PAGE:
WESTERN SNOWY PLOVER RECOVERY POINT BLUE CONSERVATION
New Threats Loom Over Western Snowy Plovers Caused by Continued Human Expansion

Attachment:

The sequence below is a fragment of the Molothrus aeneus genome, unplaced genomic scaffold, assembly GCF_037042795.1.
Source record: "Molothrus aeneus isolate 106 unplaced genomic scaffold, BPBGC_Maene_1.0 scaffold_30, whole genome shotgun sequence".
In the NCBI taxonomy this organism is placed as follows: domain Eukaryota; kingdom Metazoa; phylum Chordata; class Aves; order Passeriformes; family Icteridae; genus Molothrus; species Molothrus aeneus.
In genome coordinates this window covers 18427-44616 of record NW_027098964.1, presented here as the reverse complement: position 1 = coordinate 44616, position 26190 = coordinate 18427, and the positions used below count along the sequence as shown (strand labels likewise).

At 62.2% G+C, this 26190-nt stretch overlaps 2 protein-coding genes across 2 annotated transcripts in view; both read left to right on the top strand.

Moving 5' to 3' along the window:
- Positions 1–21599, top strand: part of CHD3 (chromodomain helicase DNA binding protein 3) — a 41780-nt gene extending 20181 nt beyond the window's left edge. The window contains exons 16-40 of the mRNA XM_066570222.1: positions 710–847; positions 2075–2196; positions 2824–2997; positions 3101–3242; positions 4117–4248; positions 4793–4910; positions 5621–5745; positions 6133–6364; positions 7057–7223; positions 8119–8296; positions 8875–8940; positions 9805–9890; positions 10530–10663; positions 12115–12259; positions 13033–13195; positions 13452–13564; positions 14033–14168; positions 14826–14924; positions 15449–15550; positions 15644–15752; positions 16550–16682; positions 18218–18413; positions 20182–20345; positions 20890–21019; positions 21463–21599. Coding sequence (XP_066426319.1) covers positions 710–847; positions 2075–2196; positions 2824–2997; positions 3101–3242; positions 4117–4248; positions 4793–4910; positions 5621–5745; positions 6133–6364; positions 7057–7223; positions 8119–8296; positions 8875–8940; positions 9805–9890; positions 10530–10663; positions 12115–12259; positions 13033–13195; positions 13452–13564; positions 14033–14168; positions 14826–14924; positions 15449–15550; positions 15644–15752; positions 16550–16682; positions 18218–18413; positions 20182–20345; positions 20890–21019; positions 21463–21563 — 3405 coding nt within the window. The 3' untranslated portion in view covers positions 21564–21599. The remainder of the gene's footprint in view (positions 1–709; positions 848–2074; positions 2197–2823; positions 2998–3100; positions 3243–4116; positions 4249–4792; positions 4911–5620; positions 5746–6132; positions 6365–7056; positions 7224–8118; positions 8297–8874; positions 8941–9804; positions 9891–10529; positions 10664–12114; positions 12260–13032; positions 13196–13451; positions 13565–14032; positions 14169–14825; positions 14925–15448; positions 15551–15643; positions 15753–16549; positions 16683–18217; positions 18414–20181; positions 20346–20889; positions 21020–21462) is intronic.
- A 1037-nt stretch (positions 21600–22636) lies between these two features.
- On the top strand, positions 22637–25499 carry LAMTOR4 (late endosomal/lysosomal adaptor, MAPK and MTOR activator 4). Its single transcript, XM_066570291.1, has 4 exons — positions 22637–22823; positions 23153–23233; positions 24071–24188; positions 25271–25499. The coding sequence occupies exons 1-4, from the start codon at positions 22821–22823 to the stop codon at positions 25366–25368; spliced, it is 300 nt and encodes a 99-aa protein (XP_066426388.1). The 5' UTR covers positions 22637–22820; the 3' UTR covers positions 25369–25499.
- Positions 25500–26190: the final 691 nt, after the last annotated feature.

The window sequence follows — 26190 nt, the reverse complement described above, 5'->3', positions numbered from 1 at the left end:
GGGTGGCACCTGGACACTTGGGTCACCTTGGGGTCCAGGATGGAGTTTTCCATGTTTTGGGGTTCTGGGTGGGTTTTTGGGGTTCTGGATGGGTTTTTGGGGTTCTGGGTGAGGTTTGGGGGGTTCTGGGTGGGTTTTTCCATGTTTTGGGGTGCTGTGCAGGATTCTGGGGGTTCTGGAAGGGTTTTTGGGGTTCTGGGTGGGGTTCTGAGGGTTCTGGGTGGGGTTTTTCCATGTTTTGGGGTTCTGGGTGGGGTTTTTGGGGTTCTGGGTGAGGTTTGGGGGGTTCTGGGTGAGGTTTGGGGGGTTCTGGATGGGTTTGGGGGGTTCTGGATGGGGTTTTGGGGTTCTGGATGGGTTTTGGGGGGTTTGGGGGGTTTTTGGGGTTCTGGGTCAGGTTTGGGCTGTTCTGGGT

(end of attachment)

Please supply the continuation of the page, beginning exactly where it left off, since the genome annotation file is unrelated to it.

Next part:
Synopsis: Sandy beaches and their ocean environments make visiting the coast an absolute pleasure, so, we hardly associate the beach as what it really is: an often arid and harsh environment capable of significant destructive power. Its challenges make wild inhabitants hardy, and the Threatened Western Snowy Plover is one of the few species that lives there year-round. They count on sparse vegetation, wind-made divots and, where applicable, human footprints to protect themselves from harsh winds, plus a wide field of view to see predators coming. In addition to their natural predators like Peregrine Falcons, the fastest species on the planet, they have unusual predators that have been introduced only in the past nine years. Mesocarnivores like ravens, skunks, and raccoons have found their way to beaches as a direct result of human expansion and the plovers have no defenses against them. Add to that, invasive grasses that are tall and abundant, dominate the beach landscape, which makes it hard to see predators coming. It becomes an even harder living when arrogant people, with or without dogs, trespass inside fenced-off areas. This results in destroyed nest sites and further displacement of these tiny survivors. Despite everything, their numbers are going up ever so slightly thanks to the tireless efforts of biologists like those of Point Blue Conservation. The farcry population of only about 2,500 across all the states of California, Oregon, and Washington means the battle for this bellwether species is far from over.